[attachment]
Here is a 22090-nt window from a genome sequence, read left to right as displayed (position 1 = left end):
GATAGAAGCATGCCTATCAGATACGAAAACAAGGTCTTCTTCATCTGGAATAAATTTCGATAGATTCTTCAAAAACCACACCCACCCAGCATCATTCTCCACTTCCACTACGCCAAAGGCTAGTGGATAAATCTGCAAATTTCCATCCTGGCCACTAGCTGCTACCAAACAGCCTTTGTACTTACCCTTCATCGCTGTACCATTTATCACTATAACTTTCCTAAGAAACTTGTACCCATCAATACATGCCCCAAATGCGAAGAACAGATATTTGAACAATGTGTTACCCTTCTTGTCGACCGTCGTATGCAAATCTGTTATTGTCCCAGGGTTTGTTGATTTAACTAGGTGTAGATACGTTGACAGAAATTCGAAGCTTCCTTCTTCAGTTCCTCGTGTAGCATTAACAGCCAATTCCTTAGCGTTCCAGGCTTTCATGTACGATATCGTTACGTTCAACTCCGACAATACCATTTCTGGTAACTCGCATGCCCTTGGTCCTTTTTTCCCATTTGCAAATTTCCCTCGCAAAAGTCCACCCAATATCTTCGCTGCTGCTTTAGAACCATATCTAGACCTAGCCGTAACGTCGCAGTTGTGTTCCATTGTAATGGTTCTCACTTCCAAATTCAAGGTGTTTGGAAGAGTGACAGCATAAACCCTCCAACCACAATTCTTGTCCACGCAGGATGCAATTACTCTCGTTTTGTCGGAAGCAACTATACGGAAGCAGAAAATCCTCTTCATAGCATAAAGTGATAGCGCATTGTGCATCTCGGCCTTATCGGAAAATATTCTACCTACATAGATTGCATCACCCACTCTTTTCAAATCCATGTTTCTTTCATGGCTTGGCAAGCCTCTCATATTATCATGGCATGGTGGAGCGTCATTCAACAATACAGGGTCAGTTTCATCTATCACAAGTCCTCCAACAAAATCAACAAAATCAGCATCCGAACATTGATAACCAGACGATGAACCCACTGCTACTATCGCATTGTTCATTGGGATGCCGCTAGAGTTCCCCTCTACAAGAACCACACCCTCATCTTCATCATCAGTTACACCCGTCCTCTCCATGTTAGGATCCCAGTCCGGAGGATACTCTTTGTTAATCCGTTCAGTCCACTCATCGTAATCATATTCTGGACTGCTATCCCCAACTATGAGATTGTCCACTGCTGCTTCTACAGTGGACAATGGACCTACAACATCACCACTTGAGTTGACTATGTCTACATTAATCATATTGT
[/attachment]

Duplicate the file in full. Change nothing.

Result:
Here is a 22090-nt window from a genome sequence, read left to right as displayed (position 1 = left end):
GATAGAAGCATGCCTATCAGATACGAAAACAAGGTCTTCTTCATCTGGAATAAATTTCGATAGATTCTTCAAAAACCACACCCACCCAGCATCATTCTCCACTTCCACTACGCCAAAGGCTAGTGGATAAATCTGCAAATTTCCATCCTGGCCACTAGCTGCTACCAAACAGCCTTTGTACTTACCCTTCATCGCTGTACCATTTATCACTATAACTTTCCTAAGAAACTTGTACCCATCAATACATGCCCCAAATGCGAAGAACAGATATTTGAACAATGTGTTACCCTTCTTGTCGACCGTCGTATGCAAATCTGTTATTGTCCCAGGGTTTGTTGATTTAACTAGGTGTAGATACGTTGACAGAAATTCGAAGCTTCCTTCTTCAGTTCCTCGTGTAGCATTAACAGCCAATTCCTTAGCGTTCCAGGCTTTCATGTACGATATCGTTACGTTCAACTCCGACAATACCATTTCTGGTAACTCGCATGCCCTTGGTCCTTTTTTCCCATTTGCAAATTTCCCTCGCAAAAGTCCACCCAATATCTTCGCTGCTGCTTTAGAACCATATCTAGACCTAGCCGTAACGTCGCAGTTGTGTTCCATTGTAATGGTTCTCACTTCCAAATTCAAGGTGTTTGGAAGAGTGACAGCATAAACCCTCCAACCACAATTCTTGTCCACGCAGGATGCAATTACTCTCGTTTTGTCGGAAGCAACTATACGGAAGCAGAAAATCCTCTTCATAGCATAAAGTGATAGCGCATTGTGCATCTCGGCCTTATCGGAAAATATTCTACCTACATAGATTGCATCACCCACTCTTTTCAAATCCATGTTTCTTTCATGGCTTGGCAAGCCTCTCATATTATCATGGCATGGTGGAGCGTCATTCAACAATACAGGGTCAGTTTCATCTATCACAAGTCCTCCAACAAAATCAACAAAATCAGCATCCGAACATTGATAACCAGACGATGAACCCACTGCTACTATCGCATTGTTCATTGGGATGCCGCTAGAGTTCCCCTCTACAAGAACCACACCCTCATCTTCATCATCAGTTACACCCGTCCTCTCCATGTTAGGATCCCAGTCCGGAGGATACTCTTTGTTAATCCGTTCAGTCCACTCATCGTAATCATATTCTGGACTGCTATCCCCAACTATGAGATTGTCCACTGCTGCTTCTACAGTGGACAATGGACCTACAACATCACCACTTGAGTTGACTATGTCTACATTAATCATATTGT